Kent Meyers achieved regional celebrity with The Witness of Combines (1998), a collection of essays about growing up in the rural Midwest. With his novel The Work of Wolves (2004), set in South Dakota, he won some national acclaim. In his new novel, Twisted Tree, Meyers returns to depict South Dakotans in and around the tiny fictional town of the same name. The novel revolves around Hayley Jo Zimmerman, a teenage girl kidnapped by the I-90 Killer. Despite this sensationalistic newspaper-like epithet, Twisted Tree is hardly a thriller. Rather it is a sociological portrait, brilliant at times, of the killer, the residents of Twisted Tree, a Colorado truck driver, and others who have encountered Hayley Jo. Told from several points of view, the story structure is reminiscent of the multiple viewpoints in Faulkner’s As I Lay Dying, often revealing character through stream of consciousness.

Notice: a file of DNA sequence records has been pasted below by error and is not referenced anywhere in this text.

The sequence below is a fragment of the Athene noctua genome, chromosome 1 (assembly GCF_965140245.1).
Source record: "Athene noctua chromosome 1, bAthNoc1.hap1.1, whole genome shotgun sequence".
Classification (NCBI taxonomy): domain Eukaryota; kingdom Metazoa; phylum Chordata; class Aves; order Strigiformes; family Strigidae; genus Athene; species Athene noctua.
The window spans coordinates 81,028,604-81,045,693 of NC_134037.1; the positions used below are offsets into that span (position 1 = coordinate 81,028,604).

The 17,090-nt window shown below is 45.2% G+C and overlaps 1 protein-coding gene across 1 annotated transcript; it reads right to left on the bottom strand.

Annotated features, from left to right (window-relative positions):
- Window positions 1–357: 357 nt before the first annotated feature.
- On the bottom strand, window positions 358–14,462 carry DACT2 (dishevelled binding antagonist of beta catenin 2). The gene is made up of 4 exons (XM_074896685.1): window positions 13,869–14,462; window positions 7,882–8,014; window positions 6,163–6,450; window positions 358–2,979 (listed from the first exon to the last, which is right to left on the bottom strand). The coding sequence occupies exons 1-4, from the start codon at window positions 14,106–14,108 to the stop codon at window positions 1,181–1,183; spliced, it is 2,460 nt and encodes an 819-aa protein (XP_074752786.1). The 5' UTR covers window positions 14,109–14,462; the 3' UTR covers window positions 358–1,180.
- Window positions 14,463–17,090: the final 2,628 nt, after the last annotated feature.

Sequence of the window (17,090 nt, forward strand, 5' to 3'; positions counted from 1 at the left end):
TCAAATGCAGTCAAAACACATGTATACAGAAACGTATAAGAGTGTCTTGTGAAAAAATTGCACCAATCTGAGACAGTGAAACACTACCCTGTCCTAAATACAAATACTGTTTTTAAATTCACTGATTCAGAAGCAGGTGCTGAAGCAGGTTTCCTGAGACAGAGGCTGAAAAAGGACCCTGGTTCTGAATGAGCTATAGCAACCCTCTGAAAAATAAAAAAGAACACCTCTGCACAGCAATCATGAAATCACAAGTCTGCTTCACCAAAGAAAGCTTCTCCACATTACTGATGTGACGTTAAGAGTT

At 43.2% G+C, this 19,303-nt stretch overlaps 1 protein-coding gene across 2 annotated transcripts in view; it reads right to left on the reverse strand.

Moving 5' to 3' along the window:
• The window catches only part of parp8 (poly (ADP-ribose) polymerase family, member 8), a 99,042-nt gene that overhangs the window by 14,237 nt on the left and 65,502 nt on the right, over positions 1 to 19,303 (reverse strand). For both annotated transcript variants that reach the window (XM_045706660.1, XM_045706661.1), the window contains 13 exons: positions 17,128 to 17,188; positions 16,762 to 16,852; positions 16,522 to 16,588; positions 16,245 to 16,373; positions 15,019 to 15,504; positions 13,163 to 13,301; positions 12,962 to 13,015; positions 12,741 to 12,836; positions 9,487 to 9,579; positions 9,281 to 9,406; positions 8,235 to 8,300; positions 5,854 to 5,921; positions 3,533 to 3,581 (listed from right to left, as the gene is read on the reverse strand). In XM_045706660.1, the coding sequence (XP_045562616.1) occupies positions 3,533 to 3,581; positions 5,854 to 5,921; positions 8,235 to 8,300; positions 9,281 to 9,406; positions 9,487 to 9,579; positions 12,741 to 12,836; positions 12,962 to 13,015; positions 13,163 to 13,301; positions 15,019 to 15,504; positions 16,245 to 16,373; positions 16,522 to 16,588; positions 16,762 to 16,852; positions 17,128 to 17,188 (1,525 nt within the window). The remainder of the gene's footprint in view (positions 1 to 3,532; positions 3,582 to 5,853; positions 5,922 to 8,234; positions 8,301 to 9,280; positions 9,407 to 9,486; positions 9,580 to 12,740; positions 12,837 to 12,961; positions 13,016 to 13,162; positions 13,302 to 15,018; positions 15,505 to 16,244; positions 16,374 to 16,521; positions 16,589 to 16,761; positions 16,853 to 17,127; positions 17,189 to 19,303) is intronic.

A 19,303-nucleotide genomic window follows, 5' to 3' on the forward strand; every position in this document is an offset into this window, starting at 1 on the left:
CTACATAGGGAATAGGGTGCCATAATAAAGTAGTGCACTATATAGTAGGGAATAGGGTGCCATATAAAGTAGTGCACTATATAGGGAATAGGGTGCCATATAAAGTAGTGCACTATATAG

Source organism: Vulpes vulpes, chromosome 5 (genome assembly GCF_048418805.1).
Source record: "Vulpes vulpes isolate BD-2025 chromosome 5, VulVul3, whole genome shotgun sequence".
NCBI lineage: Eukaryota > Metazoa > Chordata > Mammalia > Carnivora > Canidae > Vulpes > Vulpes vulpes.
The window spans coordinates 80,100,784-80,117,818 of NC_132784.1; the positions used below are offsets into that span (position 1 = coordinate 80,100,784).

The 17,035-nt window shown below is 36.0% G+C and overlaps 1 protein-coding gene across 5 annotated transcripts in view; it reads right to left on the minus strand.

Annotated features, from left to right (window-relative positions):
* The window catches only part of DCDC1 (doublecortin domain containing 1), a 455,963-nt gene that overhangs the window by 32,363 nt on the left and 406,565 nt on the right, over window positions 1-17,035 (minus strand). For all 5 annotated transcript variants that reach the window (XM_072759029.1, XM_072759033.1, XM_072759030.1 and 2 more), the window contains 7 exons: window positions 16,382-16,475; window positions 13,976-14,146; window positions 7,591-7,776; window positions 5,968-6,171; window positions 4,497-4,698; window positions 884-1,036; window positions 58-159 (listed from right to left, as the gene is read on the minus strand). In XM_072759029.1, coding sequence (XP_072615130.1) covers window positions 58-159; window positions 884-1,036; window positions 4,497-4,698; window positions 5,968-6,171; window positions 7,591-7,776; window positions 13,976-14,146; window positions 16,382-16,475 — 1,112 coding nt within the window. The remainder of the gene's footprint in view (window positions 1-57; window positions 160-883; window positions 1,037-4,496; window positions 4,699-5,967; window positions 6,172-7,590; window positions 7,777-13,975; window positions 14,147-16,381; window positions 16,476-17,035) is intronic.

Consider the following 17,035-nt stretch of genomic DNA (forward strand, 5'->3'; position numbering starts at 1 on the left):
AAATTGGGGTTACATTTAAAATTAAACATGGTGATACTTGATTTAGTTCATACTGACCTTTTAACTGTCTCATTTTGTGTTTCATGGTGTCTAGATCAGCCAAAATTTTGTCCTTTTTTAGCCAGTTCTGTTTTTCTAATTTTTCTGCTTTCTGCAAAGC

The kidnapper, Alexander Stouton, is a fat, demonic psychopath. Elise, the middle-aged grocery checker, who at 16 was a lay missionary in South America, tells us something of Hayley Jo. “She had an air of reverence and distance. I saw myself when I was her age — that sense of martyrdom and purity, of watching others’ needs.” We meet the town’s eclectic collection: Sophie, who has returned, after a ten-year absence, to help her mother after her mother’s husband has a stroke; Eddie Little Feather, a comical drunk, eventually run over by a truck; the grieving Zimmerman parents; Hayley’s friend Laura; a maniac poacher who is never caught in the act; and a sinful former priest. These characters share a commonality of voice and action with those in Annie Proulx’s trilogy of Wyoming Stories. But the creations in this gripping novel transcend Proulx’s often absurd caricatures, as Meyers writes with a Faulknerian sympathy for his characters that is frequently nonexistent in Proulx. Meyers’s westerners would not be out of place in Yoknapatawpha County.